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No wonder the rest of the world is so worried about our future. Sadly, other regions won't be able to help us out, as happened in 2008. Europe is in the middle of its own debt crisis. And emerging markets like China, which helped sustain American companies by buying everything from our heavy machinery to our luxury goods during the recession, are now slamming on the growth brakes. Why? They're worried about inflation, which is partly a result of the Fed's policy of increasing the money supply, known as quantitative easing. Much of that money ended up in stock markets, enriching the upper quarter of the population while the majority has been digging coins out from under couch cushions. Investor money also chased oil prices way up (which hurts the poor most of all) and created bubbles in emerging economies. Now these things are coming back to bite us.
All this sounds complicated, and it is. But it's important to understand that our economy has changed over the past several decades in important and profound ways that politicians at both ends of the spectrum still don't get. There are half a billion middle-class people living abroad who can do our jobs. At the same time, technology has allowed companies to weather the recession almost entirely through job cuts. While Democrats may be downplaying the bad news, Republicans, obsessed with the sideshow that is the debt-ceiling debate, haven't offered a more cohesive explanation for the problems or any real solutions. Rather, both sides continue to push myths about what's happening and how the economy will or won't recover. Here are five of the most destructive myths and why we need to figure out a different path to growth.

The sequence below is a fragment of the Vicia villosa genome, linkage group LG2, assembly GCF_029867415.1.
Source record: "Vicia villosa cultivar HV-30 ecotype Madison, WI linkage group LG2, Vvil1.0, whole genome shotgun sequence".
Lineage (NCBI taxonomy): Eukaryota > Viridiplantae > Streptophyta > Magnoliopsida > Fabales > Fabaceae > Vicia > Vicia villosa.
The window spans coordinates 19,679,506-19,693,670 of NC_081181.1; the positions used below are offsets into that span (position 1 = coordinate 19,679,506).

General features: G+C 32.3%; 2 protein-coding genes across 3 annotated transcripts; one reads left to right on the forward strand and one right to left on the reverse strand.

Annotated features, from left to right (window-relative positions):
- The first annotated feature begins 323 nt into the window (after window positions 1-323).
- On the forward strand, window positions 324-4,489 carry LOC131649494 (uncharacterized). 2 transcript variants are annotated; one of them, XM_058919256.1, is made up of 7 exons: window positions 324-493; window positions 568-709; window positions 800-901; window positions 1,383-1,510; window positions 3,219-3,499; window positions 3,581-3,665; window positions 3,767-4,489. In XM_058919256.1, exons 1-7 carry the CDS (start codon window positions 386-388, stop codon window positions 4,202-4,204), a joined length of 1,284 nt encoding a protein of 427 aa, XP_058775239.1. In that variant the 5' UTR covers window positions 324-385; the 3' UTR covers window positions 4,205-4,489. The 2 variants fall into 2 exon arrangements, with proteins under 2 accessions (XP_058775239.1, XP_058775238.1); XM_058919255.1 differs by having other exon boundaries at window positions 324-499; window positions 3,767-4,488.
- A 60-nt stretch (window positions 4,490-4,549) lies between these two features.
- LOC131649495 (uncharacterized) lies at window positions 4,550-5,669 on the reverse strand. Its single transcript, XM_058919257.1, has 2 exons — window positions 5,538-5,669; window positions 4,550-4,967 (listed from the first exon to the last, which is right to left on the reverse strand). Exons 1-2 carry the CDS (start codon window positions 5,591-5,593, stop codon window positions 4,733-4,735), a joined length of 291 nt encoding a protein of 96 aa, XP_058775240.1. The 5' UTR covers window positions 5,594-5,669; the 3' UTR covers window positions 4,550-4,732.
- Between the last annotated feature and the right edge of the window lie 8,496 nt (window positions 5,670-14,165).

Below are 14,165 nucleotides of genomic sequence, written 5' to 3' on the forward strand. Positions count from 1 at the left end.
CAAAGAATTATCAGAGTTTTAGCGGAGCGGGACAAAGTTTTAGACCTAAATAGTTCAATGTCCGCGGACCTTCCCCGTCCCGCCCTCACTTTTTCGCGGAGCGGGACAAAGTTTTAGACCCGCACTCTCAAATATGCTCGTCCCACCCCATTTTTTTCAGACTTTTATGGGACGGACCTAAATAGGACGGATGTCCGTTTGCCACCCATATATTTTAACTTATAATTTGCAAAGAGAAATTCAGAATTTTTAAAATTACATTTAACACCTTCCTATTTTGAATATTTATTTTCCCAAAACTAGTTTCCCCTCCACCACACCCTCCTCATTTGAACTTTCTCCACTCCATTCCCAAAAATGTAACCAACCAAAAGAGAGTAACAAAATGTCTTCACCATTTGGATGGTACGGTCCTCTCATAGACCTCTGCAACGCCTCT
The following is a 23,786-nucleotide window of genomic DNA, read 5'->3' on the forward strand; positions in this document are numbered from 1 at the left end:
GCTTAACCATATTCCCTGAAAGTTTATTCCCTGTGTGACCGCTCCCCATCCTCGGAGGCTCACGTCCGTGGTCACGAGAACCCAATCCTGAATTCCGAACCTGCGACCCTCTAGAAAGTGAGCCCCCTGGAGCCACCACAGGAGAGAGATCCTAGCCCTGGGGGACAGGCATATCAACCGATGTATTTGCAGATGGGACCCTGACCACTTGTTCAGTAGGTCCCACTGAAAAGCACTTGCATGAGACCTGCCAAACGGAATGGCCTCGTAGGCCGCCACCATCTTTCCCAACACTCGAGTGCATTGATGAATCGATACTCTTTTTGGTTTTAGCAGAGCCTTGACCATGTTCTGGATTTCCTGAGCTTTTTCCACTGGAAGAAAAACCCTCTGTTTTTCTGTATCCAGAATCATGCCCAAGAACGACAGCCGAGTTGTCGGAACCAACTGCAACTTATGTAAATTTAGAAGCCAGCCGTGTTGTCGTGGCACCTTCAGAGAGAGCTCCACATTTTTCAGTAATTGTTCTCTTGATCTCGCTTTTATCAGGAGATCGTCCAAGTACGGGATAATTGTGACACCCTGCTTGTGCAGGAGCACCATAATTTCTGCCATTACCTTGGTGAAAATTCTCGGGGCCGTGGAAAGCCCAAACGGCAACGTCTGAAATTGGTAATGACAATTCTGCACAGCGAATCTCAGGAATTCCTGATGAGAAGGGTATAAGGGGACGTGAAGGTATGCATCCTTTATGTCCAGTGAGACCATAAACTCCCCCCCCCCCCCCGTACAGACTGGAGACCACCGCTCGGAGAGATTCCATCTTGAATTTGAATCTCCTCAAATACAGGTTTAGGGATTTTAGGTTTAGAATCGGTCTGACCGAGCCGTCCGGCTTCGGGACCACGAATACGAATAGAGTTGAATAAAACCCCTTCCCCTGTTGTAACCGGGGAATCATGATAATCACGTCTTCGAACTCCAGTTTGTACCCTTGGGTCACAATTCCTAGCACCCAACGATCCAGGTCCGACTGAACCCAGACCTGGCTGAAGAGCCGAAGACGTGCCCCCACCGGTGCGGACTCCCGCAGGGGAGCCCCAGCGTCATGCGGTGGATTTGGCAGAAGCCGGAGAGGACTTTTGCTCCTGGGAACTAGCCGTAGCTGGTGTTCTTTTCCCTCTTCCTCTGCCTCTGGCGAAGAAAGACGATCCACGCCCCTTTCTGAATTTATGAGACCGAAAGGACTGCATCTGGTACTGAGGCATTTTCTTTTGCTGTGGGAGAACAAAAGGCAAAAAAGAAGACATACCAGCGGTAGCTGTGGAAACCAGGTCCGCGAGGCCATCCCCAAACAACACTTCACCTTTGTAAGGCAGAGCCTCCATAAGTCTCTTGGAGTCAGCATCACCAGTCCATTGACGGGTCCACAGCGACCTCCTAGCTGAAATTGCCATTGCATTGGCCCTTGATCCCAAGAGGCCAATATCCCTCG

Myth No. 1: This is a temporary blip, and then it's full steam ahead
True, only 12.2% of economists surveyed in the past few days by the Philadelphia Fed believe that the current backsliding will develop into a double-dip recession (though that percentage is up significantly from the start of the year). Avoiding a double dip is not the same as creating growth that's strong enough to revive the job market. In fact, there's an unfortunate snowball effect with growth and employment when they are weak. It used to take roughly six months for the U.S. to get back to a normal employment picture after a recession; the McKinsey Global Institute estimates it will take five years this time around. That lingering unemployment cuts GDP growth by reducing consumer demand, which in turn makes it harder to create jobs. We would need to create 187,000 jobs a month, growing at a rate of 3.3%, to get to a healthy 5% unemployment rate by 2020. At the current rate of growth and job creation, we would maybe get halfway there by that time.
Myth No. 2: We can buy our way out of all this
While a third round of stimulus shouldn't be off the table in an emergency (Obama has already indicated it's a possibility if things get much worse), the risk-reward ratio isn't good. For starters, our creditors the largest of which is China would squawk about the debt implications of doling out more money, not to mention the risk of creating hot-money bubbles in their economies. That's almost beside the point, though, because the stimulus which has taken the form of Fed purchases of T-bills designed to reduce long-term interest rates and make homeowner refinancing easier isn't much help if homeowners don't have jobs that allow them to make any payments at all. Although foreclosures are declining, the supply of foreclosed homes for sale is undermining the real estate market, which is dampening consumer spending and sentiment. "It's time to move beyond financial Band-Aids," says Mohamed El-Erian, CEO of Pimco, the world's largest bond trader. "It's clear that the stimulus-induced recovery hasn't overcome the structural challenges to large-scale job creation."
Myth No. 3: The private sector will make it all better
There is a fundamental disconnect between the fortunes of American companies, which are doing quite well, and American workers, most of whom are earning a lower hourly wage now than they did during the recession. The thing is, companies make plenty of money; they just don't spend it on workers here.